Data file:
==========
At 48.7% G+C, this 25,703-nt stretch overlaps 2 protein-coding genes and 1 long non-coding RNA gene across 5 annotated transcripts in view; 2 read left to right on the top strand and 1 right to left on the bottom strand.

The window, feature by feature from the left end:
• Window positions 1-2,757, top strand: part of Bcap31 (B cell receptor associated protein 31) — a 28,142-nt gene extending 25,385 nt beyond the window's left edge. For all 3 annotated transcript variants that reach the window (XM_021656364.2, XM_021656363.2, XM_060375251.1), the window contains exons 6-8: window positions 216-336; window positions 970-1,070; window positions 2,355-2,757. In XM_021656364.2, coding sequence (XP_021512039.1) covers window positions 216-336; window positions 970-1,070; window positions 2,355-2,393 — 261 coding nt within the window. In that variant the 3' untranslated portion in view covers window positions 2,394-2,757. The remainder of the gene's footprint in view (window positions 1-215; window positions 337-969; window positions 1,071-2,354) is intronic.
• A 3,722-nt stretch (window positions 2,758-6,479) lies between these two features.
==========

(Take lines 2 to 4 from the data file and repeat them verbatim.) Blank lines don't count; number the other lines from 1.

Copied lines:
The window, feature by feature from the left end:
• Window positions 1-2,757, top strand: part of Bcap31 (B cell receptor associated protein 31) — a 28,142-nt gene extending 25,385 nt beyond the window's left edge. For all 3 annotated transcript variants that reach the window (XM_021656364.2, XM_021656363.2, XM_060375251.1), the window contains exons 6-8: window positions 216-336; window positions 970-1,070; window positions 2,355-2,757. In XM_021656364.2, coding sequence (XP_021512039.1) covers window positions 216-336; window positions 970-1,070; window positions 2,355-2,393 — 261 coding nt within the window. In that variant the 3' untranslated portion in view covers window positions 2,394-2,757. The remainder of the gene's footprint in view (window positions 1-215; window positions 337-969; window positions 1,071-2,354) is intronic.
• A 3,722-nt stretch (window positions 2,758-6,479) lies between these two features.